Seed Bank for Oregon Trees . . .

By Jan Jackson –

Douglas fir cones ready for harvest in J.E. Schroeder Seed Orchard in St. Paul, Oregon.

Piggy banks, food banks and tree seed banks all protect their contents for a later day.  For seed banks, that later day comes when family forest operators (someone who owns 5,000 acres of trees or less) are ready to replant. It’s the best thing a commercial forest-rich state like Oregon can do for sustainability.

J.E. Schroder Seed Orchard, whose members are made up of large timber companies around the state. Seeds grown here are used to meet the state mandate that that every landowner, large and small, replant after every harvest.  Six percent of the seed Schroder’s grow is designated for family forest operators and held for them in the seed bank.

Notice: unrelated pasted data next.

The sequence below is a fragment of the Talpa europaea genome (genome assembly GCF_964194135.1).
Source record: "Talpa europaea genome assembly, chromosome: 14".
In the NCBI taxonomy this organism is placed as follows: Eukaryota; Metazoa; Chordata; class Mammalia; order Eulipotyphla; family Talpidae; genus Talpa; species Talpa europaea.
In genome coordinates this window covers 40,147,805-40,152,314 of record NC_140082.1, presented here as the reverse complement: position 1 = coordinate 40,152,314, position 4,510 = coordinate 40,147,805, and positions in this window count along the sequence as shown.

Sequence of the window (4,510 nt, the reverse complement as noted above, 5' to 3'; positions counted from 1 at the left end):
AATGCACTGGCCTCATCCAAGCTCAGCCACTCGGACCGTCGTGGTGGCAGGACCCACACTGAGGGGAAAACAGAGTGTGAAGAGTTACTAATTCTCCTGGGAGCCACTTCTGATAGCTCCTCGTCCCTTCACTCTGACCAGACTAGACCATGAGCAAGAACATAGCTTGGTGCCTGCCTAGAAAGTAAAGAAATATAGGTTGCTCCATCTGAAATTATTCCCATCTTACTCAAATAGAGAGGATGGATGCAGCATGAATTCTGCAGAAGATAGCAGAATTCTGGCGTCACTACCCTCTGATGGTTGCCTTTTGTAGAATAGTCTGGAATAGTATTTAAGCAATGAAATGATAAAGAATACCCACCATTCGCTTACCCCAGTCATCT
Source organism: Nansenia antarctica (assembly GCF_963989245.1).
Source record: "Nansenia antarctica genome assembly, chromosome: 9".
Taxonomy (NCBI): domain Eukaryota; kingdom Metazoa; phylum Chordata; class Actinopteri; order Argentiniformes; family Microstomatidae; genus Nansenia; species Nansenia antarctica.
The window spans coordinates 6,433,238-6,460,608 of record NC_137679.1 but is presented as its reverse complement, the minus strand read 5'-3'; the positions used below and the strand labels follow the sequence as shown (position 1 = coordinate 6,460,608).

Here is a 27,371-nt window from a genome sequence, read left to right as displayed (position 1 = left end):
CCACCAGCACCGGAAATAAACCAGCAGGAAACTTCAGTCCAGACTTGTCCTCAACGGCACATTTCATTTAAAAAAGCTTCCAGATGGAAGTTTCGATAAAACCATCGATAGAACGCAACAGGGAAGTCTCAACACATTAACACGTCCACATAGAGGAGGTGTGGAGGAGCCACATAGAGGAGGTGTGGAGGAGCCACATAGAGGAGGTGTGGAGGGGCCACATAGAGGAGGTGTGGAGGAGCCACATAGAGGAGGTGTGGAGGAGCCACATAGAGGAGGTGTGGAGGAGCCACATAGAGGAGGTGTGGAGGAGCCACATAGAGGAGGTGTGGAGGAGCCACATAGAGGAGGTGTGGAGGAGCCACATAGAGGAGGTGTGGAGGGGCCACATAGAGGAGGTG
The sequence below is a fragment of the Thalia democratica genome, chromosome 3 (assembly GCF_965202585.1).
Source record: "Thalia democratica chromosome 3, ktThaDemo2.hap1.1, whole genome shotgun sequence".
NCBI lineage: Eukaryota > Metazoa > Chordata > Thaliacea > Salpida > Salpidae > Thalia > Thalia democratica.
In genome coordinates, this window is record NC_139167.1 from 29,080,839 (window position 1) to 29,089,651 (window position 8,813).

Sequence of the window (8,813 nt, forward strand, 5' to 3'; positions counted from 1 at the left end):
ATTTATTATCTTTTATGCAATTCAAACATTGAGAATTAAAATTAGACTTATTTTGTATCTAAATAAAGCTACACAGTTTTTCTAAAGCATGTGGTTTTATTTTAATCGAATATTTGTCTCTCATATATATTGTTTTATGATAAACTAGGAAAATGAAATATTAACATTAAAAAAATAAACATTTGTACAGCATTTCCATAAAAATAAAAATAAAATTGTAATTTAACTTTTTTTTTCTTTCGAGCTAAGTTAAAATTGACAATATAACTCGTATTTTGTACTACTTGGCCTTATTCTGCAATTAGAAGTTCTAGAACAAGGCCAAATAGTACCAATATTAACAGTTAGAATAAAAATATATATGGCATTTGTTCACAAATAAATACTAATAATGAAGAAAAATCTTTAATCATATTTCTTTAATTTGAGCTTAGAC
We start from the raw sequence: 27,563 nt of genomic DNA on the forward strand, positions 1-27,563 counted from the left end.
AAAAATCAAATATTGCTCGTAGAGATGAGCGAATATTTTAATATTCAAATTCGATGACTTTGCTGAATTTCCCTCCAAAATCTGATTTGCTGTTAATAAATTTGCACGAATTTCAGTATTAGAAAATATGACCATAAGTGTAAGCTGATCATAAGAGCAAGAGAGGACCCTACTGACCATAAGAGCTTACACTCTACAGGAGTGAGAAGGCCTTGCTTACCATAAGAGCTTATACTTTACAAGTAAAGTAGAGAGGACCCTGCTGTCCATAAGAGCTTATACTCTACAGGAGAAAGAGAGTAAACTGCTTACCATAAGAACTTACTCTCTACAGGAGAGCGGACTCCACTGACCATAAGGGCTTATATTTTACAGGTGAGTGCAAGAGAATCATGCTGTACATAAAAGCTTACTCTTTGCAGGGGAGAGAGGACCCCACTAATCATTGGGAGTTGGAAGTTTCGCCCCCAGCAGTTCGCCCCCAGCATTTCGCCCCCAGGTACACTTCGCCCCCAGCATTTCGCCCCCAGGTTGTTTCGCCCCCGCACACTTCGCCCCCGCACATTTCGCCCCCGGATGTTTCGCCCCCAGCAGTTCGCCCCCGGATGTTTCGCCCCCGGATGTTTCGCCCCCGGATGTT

Processed and ready to plant Douglas fir and western red cedar seeds.

The Oregon Seed Bank (OSB) began in the mid 1990s to  assure that appropriate, climatically adapted tree seed is available for Oregon family forest landowners. It is supported by the Oregon Department of Forestry and federal grants provided by the USDA Forest Service. The major tree species available include Douglas fir, western hemlock, western red cedar, and Willamette Valley ponderosa pine. In addition, OSB provides seeds for western larch, incense cedar, western white pine, sugar pine,  Port-Orford-Cedar, noble fir, Sitka spruce and red alder.

Seeds stored in long-term storage at J.E. Schroeder Seed Orchard.

After the cones are harvested and air-dried in bags, they are sent to a seed processor. Once the seeds are removed, they are bagged and returned to the seed bank for storage. Once purchased, the seeds can be grown into seedlings in a nursery or planted directly into the ground.

Growing, harvesting, storing and making perfectly chosen seeds  available to those who need them, are just a few of the many ways Oregon protects its commercial forests. It’s all part of keeping Oregon green and prosperous.


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Photos by Jan Jackson


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